I need a Swedish lawyer that wants to change the world, to find a way to protect Swedish citizens personal identifying information. Someone who feels passionate for the right to ‘personalintegritet’.
I do not have any money, so you need to be driven by this passion 😉
Hopping mad you should be if you are a Swedish resident, after taking a visit here http://www.ratsit.se, and search for your name. This is against the Data Protection directive, of which Personuppgiftslagen (PUL) is the legal enactment of. I am so bored of asking to have my name removed, only for it to pop up again later, and now I see that it is impossible to remove your personal identifying information (PII) (http://www.ratsit.se/Content/FaqSearch.aspx)… it is PUBLIC for all to see forever! What a smorgasbord for identity thieves!
I can see how old you are, where you live and the first 6 digits of 10 digits from your Swedish ID!
It seems to be that the Kreditupplysningslagen (KuL) has priority over PuL. In PuL you have a right to personal privacy. You should be informed who has had access, or even viewed your personal information. Now KuL does inform you when a request is made for your creditworthiness, but it doesn’t tell you about who has viewed your Personal Identifying Information (PII) through http://www.ratsit.se who they share your PII with, for example. Your PII includes your date of birth, where you live, etc…
I am going to make an official compliant to the Datainspektion. If you are interested to add yourself to a petition to support me in this, please Like this Post here on the blog direct, or on LinkedIn or FB status update, wherever you happen to pick this up.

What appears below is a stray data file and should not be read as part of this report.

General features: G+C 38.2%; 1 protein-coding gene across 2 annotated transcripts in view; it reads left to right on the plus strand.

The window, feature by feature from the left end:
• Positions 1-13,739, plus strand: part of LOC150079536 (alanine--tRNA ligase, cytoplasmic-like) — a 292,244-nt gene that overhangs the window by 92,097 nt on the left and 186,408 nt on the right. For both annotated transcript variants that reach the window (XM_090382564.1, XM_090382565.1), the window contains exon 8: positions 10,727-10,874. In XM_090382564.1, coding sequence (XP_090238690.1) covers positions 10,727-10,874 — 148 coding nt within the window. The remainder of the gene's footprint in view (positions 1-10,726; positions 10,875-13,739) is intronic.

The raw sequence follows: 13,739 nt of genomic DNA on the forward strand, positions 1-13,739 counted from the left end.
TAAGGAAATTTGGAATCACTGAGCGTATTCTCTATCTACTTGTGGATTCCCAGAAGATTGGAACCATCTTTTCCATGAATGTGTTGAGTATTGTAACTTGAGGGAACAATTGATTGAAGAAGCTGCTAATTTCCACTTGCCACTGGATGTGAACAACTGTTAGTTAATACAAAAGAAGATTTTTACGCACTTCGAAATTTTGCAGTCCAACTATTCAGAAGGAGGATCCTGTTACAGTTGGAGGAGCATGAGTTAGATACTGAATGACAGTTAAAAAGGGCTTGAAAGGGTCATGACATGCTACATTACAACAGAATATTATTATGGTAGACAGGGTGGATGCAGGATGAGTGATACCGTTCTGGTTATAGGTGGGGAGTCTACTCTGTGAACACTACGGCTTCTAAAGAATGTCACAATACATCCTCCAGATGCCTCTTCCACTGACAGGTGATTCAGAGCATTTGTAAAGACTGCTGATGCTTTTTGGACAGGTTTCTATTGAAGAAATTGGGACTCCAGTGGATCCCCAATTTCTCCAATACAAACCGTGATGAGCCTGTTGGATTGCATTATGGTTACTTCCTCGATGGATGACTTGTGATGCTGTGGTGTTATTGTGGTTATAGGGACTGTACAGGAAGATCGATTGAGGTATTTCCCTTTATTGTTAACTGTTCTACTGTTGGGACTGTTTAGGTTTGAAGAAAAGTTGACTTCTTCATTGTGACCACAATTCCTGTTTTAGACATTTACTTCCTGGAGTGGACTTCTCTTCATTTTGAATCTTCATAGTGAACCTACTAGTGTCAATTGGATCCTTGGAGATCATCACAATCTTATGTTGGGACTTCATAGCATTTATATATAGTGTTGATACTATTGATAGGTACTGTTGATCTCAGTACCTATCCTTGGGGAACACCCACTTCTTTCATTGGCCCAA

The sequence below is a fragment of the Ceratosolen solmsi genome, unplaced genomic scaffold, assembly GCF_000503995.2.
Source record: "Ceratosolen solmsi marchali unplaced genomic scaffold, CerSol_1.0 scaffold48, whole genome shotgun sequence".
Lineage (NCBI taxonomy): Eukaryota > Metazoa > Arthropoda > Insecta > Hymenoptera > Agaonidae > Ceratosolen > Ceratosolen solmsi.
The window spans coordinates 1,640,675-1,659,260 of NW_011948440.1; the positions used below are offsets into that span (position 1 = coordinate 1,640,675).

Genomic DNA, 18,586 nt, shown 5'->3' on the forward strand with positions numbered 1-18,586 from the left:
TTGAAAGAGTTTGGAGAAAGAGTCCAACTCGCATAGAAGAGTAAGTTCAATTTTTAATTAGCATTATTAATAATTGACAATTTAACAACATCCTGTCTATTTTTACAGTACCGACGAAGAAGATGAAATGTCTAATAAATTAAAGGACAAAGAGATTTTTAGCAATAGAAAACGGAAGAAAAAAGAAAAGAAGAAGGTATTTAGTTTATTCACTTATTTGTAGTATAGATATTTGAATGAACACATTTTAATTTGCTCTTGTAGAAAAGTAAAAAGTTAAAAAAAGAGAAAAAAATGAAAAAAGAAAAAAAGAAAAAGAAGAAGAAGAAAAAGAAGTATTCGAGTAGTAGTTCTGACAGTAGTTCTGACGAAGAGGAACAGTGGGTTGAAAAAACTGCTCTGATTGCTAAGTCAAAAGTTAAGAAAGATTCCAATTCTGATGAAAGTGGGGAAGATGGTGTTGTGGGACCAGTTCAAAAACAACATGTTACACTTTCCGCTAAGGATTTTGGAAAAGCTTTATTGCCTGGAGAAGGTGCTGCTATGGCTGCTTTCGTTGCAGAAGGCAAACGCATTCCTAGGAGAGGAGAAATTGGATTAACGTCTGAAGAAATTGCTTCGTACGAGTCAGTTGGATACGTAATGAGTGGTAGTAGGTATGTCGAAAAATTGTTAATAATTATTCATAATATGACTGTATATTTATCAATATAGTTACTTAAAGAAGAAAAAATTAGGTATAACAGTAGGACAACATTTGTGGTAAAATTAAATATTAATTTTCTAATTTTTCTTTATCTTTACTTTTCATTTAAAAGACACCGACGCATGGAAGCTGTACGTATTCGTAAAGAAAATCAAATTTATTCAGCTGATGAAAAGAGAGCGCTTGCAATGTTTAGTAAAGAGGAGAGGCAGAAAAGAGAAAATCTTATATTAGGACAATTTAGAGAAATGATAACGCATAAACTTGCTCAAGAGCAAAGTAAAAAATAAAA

So does identity equal reputation? After all this is the claim made by some identity practitioners such as Dick Hardt (Hardt, 2006). The simple answer is no. Does it matter? And the answer is yes, it matters a lot.
Today in our digitised society your digital identity is quite simply an entry in a database, an object in duplicate, triplicate and much more, copied over numerous disparate directories scattered across the globe. Conversely your reputation is worth significant value to you but to others nothing, unless they use your reputation to add value to their own. To all intents and purposes your identity is worth a piece of gold to those motivated to collect, use and abuse identities. For your reputation, everything you publish online has most likely been copied and replicated to another server or indexed and cached by some search engine. For this reason your reputation has a persistence value that it did not have before.